Not that getting promoted is actually a problem, but with your new gig you've got more responsibilities and less time.
Being a boss isn't easy.
While you usually try to keep your sex life and work life pretty separate (except for that office holiday party hookup you're still trying to forget), compartmentalizing your deskside issues from your bedside time is often easier said than done.
And that's true whether you're on track to becoming the boss lady or you and your partner just hit an economic rough patch. Here, we spoke with experts to find out how you can keep your work/sex balance in check.
Not that getting promoted is actually a problem, but with your new gig you've got more responsibilities and less time. This kind of success deserves celebration, but it also calls for you to take a look at your priorities. As caretakers, women juggle so many things for themselves and for others, so when you have a long to-do list, sex might fall to the bottom (that is, if it even makes the list).
SYNC UP: Put your own oxygen mask on before your partner's. In other words, before you can even think about sex, do what you need to do to relax. Read a juicy book. Take a bath. Go for a scenic drive. Beyond self-care, ask your man to help. If you usually split kid duties equally, ask him to take on more of your share until you settle into your new role. And finally, create a calming place to come home to.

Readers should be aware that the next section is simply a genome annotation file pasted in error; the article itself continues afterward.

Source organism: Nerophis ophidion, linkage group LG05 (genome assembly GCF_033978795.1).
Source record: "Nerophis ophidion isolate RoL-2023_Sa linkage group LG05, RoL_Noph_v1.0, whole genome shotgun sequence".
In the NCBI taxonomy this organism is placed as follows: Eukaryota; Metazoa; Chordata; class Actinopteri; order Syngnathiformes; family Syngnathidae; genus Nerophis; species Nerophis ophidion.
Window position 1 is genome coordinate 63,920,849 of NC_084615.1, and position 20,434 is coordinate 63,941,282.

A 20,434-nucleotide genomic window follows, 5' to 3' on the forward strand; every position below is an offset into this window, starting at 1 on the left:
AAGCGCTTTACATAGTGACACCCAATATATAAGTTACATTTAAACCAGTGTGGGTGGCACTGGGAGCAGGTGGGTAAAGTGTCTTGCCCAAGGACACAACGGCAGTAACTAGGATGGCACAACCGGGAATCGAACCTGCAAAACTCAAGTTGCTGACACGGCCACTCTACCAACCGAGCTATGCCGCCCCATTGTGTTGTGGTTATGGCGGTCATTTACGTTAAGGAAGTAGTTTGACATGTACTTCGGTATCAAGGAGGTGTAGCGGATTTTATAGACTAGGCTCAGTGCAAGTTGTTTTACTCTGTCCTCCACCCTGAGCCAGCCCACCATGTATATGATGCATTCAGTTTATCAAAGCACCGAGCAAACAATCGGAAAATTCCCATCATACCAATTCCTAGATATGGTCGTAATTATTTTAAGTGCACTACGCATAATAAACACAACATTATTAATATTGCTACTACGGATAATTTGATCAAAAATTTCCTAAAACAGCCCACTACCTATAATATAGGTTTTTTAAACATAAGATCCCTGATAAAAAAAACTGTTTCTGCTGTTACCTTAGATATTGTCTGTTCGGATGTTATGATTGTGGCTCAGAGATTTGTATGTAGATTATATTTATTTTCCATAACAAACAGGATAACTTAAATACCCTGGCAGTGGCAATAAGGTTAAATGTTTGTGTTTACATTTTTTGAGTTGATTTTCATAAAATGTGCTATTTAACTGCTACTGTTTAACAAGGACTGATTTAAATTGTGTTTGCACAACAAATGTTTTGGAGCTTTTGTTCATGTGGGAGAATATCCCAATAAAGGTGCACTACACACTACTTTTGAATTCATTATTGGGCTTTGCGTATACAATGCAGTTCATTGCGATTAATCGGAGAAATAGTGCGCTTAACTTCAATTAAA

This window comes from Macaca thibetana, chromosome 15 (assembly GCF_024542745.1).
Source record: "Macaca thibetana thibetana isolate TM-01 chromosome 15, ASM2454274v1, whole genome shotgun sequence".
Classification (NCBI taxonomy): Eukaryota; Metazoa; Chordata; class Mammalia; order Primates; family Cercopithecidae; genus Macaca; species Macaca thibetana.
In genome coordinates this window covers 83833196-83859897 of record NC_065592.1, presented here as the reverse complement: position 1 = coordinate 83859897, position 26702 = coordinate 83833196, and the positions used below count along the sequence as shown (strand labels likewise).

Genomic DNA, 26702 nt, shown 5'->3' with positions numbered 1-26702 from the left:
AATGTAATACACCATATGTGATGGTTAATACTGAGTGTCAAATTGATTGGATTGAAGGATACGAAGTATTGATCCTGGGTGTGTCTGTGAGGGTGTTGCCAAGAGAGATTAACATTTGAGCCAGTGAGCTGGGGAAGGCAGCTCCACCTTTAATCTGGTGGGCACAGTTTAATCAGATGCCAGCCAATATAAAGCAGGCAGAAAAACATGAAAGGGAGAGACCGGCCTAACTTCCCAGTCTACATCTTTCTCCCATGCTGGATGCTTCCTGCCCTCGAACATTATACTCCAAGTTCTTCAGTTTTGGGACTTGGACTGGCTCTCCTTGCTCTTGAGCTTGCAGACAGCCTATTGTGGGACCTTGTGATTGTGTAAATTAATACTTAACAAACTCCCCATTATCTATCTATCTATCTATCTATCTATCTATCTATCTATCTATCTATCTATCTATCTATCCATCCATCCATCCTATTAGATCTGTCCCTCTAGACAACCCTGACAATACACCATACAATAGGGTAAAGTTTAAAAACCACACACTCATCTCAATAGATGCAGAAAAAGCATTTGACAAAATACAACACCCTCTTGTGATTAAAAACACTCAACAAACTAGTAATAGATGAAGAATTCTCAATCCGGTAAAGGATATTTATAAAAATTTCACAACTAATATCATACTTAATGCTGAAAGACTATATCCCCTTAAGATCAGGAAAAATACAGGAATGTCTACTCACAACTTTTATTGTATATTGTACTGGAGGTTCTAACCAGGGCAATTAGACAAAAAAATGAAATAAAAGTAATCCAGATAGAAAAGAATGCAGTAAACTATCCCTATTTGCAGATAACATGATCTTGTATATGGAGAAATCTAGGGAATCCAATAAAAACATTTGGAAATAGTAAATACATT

"You're likely always going to have some amount of stress in your lives, so you need to build an environment that allows you to be sexual," says Ian Kerner, Ph.D., a psychotherapist and sexuality counselor in New York City. In the bedroom, it's out with work papers, digital devices, and bedside photos of your kids, and in with scented candles, music, and erotic novels.
Men's sexual performance and self-esteem are closely linked. "Our society teaches men to be performance-driven," says Megan Fleming, Ph.D., a New York City sex and relationships expert. "His ability to perform at his job and in bed are tied up in his identity."
And that failure (at least in his eyes) is likely amplified if he's the sole provider. He won't be having as many sexual thoughts, and his levels of cortisol, known as the "stress hormone," are higher, which can cause blood vessels to constrict and make it difficult to achieve an erection.
SYNC UP: "The foundation of arousal is relaxation," says Fleming, so find ways to help release some of that tension, like dancing, taking a yoga class together, or going for a run. And in the bedroom, keep the intimacy humming without the expectation of sex to avoid making him feel pressured to perform.
Give him a sensual massage or even just a long hug (at least 20 seconds), suggests Fleming—that kind of physical contact can release oxytocin, a.k.a. the cuddle hormone, which will boost your bond.